Teachers Need Support TO Support (by Paige Talbot)

owlteacherIf you have kids or know kids, you have probably had a thought about their future in some manner or another. When I see kids, I see their unlocked potential. However, for some children, that potential may stay locked up due to lack of support or resources. In lower income school districts in Oregon, this is something that I believe can be rectified. Wealthier school districts are wealthy because of property taxes going to those school districts specifically. But if those taxes were spread equally to all school districts, and districts were able to budget appropriately for education to become a top priority, then each student in every district could potentially reach their academic goals. The general public is “…in favor of higher starting salaries for public school teachers, to the tune of $43,000, about $7,000 more than the average starting salary of education majors graduating in 2009” (Long).

Teachers really should have a higher pay grade. Doctors save lives; therefore they should make a decent amount of money to encourage them to do their job well. Teachers are truthfully not all that different from doctors. They save lives too, but not in the sense that students are dying. Students crave information and challenges to overcome. But students also need support and encouragement to chase their dreams and push their limits. I had a teacher in high school that kept me in the honors program when I felt that I couldn’t possibly achieve good grades in the more difficult classes. My final GPA wasn’t a 4.0, but I was so proud of myself and I definitely owe that pride in part to my teacher Mrs. Gorka.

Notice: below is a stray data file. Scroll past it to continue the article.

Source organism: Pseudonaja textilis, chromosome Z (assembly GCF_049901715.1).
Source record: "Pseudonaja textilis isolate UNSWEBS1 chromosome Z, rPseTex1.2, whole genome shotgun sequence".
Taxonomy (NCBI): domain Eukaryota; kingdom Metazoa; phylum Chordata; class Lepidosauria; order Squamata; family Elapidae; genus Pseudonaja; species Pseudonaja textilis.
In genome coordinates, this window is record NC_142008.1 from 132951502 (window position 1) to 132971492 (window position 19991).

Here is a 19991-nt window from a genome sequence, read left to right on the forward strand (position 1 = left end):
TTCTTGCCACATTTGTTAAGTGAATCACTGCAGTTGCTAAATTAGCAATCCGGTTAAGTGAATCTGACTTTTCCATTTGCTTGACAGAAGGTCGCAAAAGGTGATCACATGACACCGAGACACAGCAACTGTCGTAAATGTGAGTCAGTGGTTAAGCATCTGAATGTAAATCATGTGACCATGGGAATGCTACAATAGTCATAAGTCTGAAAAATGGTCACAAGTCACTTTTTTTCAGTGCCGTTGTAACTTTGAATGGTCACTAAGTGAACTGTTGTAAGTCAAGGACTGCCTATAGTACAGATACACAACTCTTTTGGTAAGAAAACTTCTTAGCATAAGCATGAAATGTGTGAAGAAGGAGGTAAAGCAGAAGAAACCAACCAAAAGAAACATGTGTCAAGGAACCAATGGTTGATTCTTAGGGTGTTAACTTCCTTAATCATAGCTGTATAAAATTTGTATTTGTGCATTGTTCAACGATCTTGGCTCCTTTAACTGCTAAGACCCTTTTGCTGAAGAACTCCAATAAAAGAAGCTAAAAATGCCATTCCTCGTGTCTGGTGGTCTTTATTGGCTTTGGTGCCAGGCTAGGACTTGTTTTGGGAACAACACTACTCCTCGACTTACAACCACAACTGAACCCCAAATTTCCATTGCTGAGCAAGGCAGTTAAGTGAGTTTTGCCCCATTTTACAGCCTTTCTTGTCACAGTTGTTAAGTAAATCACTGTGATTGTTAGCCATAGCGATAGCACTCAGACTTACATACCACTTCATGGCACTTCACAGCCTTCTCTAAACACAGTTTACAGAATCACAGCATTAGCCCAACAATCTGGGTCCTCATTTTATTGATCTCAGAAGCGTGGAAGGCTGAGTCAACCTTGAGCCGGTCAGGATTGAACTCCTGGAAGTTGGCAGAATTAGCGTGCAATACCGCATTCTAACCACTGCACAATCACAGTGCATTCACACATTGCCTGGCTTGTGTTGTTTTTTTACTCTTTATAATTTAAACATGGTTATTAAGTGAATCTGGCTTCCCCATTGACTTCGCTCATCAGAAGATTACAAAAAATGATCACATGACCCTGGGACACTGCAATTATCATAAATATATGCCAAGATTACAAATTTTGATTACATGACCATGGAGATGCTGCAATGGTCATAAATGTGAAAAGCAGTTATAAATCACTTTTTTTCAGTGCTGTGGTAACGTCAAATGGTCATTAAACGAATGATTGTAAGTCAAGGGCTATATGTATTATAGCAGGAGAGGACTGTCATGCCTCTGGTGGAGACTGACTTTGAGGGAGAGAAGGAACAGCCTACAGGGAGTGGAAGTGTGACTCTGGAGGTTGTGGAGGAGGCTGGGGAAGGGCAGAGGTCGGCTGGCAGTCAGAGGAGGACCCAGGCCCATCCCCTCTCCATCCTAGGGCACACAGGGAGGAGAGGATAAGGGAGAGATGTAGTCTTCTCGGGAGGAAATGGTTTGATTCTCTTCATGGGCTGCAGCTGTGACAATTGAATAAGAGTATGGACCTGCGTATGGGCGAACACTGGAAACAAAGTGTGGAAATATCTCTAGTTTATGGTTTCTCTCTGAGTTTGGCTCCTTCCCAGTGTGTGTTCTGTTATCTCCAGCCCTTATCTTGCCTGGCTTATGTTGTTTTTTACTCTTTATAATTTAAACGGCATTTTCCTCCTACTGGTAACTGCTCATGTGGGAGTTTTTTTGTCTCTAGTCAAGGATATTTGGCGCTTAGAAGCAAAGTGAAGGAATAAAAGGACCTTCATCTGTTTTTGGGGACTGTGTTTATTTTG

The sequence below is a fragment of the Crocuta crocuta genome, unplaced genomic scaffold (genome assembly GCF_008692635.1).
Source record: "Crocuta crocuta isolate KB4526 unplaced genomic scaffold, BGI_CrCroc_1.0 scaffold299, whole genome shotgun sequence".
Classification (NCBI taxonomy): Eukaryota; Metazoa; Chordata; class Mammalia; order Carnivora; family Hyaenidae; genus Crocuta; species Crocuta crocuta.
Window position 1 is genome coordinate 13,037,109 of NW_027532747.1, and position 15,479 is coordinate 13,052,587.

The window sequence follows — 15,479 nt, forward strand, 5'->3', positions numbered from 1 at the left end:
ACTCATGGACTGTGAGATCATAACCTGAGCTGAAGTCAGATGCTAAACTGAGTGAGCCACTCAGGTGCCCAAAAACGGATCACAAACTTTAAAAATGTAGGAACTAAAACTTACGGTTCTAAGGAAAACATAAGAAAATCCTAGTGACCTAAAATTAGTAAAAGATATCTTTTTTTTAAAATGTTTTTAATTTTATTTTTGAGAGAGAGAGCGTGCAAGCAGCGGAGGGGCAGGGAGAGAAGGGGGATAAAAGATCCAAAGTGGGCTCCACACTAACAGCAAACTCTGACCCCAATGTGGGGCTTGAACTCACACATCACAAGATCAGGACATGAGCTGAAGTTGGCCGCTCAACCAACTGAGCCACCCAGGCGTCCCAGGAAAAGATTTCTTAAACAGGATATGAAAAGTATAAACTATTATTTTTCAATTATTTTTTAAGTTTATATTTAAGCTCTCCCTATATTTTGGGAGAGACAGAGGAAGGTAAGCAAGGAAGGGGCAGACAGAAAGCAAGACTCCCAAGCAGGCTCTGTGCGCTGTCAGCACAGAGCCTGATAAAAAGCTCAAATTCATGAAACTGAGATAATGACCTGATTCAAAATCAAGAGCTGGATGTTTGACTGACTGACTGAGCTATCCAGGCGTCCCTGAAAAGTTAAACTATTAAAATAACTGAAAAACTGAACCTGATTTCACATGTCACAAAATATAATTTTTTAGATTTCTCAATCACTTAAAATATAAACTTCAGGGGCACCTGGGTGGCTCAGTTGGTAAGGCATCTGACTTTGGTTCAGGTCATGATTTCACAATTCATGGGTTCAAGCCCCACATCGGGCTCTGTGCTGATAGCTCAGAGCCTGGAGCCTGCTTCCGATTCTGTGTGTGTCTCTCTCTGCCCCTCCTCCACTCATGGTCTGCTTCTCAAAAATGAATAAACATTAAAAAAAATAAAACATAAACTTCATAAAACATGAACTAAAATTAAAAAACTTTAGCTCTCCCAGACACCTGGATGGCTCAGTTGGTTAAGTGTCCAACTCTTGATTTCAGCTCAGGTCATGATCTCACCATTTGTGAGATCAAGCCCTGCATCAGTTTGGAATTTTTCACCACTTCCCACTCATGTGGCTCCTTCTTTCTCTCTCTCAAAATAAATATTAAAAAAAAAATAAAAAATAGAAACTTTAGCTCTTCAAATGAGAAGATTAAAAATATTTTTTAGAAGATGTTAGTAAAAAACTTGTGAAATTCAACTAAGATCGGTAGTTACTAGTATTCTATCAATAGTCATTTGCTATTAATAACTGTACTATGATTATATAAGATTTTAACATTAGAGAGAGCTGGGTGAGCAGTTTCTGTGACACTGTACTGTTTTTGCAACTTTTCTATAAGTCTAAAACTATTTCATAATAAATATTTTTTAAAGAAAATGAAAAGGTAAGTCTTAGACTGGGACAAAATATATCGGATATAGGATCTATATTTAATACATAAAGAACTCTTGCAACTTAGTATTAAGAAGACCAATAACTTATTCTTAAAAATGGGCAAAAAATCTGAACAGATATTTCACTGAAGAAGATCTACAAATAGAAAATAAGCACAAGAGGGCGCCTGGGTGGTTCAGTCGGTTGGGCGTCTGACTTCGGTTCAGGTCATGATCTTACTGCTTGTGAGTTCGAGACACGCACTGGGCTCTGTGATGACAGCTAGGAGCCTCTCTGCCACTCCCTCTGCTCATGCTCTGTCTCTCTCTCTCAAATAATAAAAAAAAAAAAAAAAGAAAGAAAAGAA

There are people out there that agree with this, please see the link below to learn more. Anyway, my point is that teachers are an integral piece to successful education, and having a community that supports teachers allows those same teachers to unequivocally support the students who desperately need their guidance and gentle nudges.

**Link for more information: http://www.nea.org/home/35916.htm

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